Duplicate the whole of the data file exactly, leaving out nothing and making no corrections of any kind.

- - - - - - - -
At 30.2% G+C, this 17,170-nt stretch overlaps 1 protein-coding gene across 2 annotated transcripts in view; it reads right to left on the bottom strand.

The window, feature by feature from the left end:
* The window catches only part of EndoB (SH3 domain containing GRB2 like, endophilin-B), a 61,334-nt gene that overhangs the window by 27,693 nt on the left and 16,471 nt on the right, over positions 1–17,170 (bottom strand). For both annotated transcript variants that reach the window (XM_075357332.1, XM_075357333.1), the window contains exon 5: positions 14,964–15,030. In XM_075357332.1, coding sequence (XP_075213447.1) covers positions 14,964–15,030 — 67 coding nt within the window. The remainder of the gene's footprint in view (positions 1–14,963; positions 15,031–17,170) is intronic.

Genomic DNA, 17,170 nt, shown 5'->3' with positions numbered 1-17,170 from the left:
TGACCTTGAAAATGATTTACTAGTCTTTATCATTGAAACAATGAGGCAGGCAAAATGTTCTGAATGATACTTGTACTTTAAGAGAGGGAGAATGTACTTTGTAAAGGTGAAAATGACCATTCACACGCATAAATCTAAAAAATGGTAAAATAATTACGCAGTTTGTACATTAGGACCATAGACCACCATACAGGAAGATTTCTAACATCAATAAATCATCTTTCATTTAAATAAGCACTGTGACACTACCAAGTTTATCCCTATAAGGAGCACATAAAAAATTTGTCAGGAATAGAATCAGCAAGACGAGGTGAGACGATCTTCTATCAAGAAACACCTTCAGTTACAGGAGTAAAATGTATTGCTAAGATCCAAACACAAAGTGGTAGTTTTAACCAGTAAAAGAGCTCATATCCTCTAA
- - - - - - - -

At 30.2% G+C, this 17,170-nt stretch overlaps 1 protein-coding gene across 2 annotated transcripts in view; it reads right to left on the bottom strand.

The window, feature by feature from the left end:
* The window catches only part of EndoB (SH3 domain containing GRB2 like, endophilin-B), a 61,334-nt gene that overhangs the window by 27,693 nt on the left and 16,471 nt on the right, over positions 1–17,170 (bottom strand). For both annotated transcript variants that reach the window (XM_075357332.1, XM_075357333.1), the window contains exon 5: positions 14,964–15,030. In XM_075357332.1, coding sequence (XP_075213447.1) covers positions 14,964–15,030 — 67 coding nt within the window. The remainder of the gene's footprint in view (positions 1–14,963; positions 15,031–17,170) is intronic.

Genomic DNA, 17,170 nt, shown 5'->3' with positions numbered 1-17,170 from the left:
TGACCTTGAAAATGATTTACTAGTCTTTATCATTGAAACAATGAGGCAGGCAAAATGTTCTGAATGATACTTGTACTTTAAGAGAGGGAGAATGTACTTTGTAAAGGTGAAAATGACCATTCACACGCATAAATCTAAAAAATGGTAAAATAATTACGCAGTTTGTACATTAGGACCATAGACCACCATACAGGAAGATTTCTAACATCAATAAATCATCTTTCATTTAAATAAGCACTGTGACACTACCAAGTTTATCCCTATAAGGAGCACATAAAAAATTTGTCAGGAATAGAATCAGCAAGACGAGGTGAGACGATCTTCTATCAAGAAACACCTTCAGTTACAGGAGTAAAATGTATTGCTAAGATCCAAACACAAAGTGGTAGTTTTAACCAGTAAAAGAGCTCATATCCTCTAA